The Big Man first appeared way, way back in Amazing Spider-Man #10 and was revealed to be the reporter Frederick Foswell in that very same issue. The Crime-Master first appeared in Amazing Spider-Man #26 and revealed to be the mobster Nick Lewis in the following issue. Now there’s a new Big Man and Crime-Master on the scene and they’re both gunning for Spidey.
This issue starts off with a big 2-page spread of four-color action. Spider-Man and the Human Torch square off against the combined might of Sandman, Big Man, the Enforcers, the Crime-Master, and some random mob guys. I find it interesting that even though four of the random mob guys are shooting at our heroes no one lands a single hit.
Anyway, Spidey quickly takes out Montana, while avoiding a blow from the Sandman. Unfortunately, he gets a thump on the back of his head by the Big Man. Meanwhile, the Human Torch takes out Fancy Dan’s asbestos anti-flamethrower thingamabob, but then gets caught up by Sandman. By this time, Spidey has recovered from his pistol whipping and trades some blows with the random mob guys (who have given up on the guns and are just using their fists). When he’s done with them, the Crime-Master and Sandman hold him at bay by using the Human Torch as a hostage. Then, the Big Man pulls out a blackjack and hits our hero on the back of the head again!
Cue the intro to the Sons of the Tiger, who just happen to be training in the warehouse next door. Who exactly are these guys? Well, imagine a kung-fu Mod Squad and you pretty much get the idea. If you don’t know what either kung-fu or the Mod Squad is, well sonny, I’d like to introduce you to the Seventies!
They hear the ruckus and naturally go to investigate. What do they see? Spider-Man is trussed up on stage while the Human Torch is trapped in a man-sized vacuum tube of some kind that they just had lying around. The Big Man and Crime-Master, neither one apparently learning from last issue’s mistakes, decide to hold a referendum with the mob guys deciding who gets to kill Spidey. (Sigh. I don’t have the energy to go into all the reasons this is a stupid idea, so I will roll with it just this once.)
Of course, the Sons of the Tiger bust in and start kung-fu fighting. The mob guys are knocked out, Spider-Man and the Human Torch are freed, but the Big Man and Crime-Master use poison gas as a cover for their escape. Then… Well, then the Human Torch decides to cut out on the adventure. I mean, these guys have just been trying to kill him for the better part of the day. He says screw the superhero jazz, he’s got a hot date! (At least someone in this mag has his priorities right.)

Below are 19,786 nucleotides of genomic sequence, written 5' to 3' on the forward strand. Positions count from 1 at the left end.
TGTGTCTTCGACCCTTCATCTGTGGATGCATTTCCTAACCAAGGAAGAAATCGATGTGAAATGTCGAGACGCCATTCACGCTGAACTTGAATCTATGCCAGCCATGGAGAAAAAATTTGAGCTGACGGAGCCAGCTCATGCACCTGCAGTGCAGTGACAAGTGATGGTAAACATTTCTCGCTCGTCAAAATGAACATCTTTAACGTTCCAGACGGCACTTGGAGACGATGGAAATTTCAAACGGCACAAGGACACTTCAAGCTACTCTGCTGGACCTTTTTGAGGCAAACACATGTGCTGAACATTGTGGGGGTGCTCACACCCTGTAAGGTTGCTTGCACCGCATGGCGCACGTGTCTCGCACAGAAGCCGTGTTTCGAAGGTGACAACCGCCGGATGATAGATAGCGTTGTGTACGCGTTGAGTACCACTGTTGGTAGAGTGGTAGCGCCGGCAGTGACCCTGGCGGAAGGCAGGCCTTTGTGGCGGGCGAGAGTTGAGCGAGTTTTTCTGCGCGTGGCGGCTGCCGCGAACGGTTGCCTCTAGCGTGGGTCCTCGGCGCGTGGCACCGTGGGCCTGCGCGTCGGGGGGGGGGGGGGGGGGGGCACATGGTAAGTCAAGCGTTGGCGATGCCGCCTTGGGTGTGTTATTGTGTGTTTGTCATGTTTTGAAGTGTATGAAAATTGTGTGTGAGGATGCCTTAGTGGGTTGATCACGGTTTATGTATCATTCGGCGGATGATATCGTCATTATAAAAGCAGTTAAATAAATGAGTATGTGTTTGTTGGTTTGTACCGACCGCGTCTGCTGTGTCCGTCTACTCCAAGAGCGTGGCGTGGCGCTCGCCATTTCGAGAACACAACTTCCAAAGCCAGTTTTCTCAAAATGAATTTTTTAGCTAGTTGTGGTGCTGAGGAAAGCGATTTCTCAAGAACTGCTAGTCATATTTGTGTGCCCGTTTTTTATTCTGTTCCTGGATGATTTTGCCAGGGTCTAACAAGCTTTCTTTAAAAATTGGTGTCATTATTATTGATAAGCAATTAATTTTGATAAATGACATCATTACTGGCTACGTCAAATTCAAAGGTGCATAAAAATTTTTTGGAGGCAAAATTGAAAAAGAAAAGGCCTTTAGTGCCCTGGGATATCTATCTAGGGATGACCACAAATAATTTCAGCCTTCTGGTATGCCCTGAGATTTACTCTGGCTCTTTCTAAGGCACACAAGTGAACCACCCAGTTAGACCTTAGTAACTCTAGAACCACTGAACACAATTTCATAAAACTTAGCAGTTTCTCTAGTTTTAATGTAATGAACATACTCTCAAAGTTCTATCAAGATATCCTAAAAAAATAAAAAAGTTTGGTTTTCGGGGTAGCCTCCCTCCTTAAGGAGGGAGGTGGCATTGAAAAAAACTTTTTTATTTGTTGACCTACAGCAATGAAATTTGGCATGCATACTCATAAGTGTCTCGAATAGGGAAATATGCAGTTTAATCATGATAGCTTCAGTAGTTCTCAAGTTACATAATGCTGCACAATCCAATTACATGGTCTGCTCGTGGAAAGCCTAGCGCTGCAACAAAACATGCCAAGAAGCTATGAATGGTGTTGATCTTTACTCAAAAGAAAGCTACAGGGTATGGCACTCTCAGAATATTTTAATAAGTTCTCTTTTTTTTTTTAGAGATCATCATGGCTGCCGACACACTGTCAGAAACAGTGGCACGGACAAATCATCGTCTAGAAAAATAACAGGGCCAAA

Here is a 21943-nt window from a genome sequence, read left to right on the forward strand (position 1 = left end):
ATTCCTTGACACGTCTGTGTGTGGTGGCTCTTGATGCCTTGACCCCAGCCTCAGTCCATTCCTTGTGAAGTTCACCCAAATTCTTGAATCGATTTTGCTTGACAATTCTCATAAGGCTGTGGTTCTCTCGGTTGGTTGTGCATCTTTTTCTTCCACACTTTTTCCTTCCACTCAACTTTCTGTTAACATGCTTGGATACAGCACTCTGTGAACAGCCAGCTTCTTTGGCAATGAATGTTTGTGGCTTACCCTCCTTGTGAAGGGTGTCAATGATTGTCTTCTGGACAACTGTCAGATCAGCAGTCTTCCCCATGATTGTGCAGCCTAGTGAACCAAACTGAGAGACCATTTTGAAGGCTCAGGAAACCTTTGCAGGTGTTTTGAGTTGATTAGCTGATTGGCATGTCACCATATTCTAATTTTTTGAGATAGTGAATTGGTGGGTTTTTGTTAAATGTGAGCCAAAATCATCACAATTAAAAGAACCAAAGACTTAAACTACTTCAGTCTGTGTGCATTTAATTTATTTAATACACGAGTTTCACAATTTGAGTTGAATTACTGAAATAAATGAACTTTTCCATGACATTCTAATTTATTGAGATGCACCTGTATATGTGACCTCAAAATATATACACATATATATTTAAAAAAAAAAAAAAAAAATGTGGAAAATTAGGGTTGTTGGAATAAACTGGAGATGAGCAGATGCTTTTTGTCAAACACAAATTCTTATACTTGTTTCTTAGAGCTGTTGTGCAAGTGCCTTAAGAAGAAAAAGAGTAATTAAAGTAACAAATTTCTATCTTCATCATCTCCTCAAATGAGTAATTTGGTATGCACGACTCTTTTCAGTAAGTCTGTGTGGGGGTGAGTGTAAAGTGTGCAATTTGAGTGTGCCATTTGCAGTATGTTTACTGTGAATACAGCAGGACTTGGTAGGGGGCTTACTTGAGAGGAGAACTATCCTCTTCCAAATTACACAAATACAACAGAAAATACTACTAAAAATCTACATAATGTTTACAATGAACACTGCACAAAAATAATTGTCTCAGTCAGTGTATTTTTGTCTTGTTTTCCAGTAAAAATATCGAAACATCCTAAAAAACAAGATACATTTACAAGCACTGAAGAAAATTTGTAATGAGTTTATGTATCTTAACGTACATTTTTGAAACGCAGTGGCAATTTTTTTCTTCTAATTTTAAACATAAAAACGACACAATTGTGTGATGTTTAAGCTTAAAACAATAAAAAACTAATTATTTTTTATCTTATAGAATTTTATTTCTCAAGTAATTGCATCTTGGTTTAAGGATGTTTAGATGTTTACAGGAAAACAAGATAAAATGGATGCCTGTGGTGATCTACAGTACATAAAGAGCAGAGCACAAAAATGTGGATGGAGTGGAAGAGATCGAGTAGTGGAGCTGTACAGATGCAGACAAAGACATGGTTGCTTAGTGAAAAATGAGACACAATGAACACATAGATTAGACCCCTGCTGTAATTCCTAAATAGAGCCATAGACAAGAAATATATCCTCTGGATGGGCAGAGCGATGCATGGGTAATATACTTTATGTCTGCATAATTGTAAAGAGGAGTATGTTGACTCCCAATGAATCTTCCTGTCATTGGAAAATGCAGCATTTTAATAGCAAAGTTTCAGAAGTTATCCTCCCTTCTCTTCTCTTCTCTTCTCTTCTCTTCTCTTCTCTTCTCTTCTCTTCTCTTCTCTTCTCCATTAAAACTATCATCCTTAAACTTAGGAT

Everybody goes their separate ways, and Spider-Man ends up on the very same rooftop he began this adventure on last issue. Luckily for our hero (and the story) he sees the Big Man and Crime-Master coming out of a concealed trap door in the vacant lot next door! He swings after them, but not before they can raid the warehouse next door and take a little revenge on the Sons of the Tiger.
Unfortunately, after our guest stars are subdued, an argument breaks out between the Big Man and Crime-Master. Crime-Master wants to kill them all, but Big Man wants to wait. Crime-Master makes his play for a hostile takeover by shooting the Big Man in cold blood.
This is Spidey’s cue to enter the scene. He manages to free the Sons of the Tiger and more kung-fu fighting ensues. Eventually the Crime-Master is subdued and it’s time for a surprise or two! The big reveal is… the new Crime-Master is actually the old Crime-Master’s son – Nick Lewis Jr. And the new Big Man is actually the old Big Man’s daughter – Janice Foswell. They met each other in some European boarding school and fell in love. Taking a page out of the “Gift of the Magi”, they both decided to get revenge on Spider-Man on behalf of the other. But because they didn’t tell each other what they were doing it turns out more like “Romeo and Juliet”. Wah wah waaaah.
I think the best way to describe this story is as a simple morality tale about picking good neighbors.
I hate legacy characters. I don’t mean character like the Flash or Green Lantern who use the same name of a previous character. I’m talking about children who inexplicable decide to follow in their parent’s footsteps. There must be some unspoken rule in comic books that only villains get to age and have kids while the heroes retain eternal youth. At least in this instance, the villains were old enough to have kids when they were introduced and not artificially aged.
The Sons of the Tiger first appeared in Deadly Hands of Kung-Fu #1 released in 1974. Interestingly enough, the White Tiger (who later appeared rather regularly in the early issues of Spectacular Spider-Man) owes his origin to this group. Just don’t ask me how exactly, because even for me it’s kind of convoluted!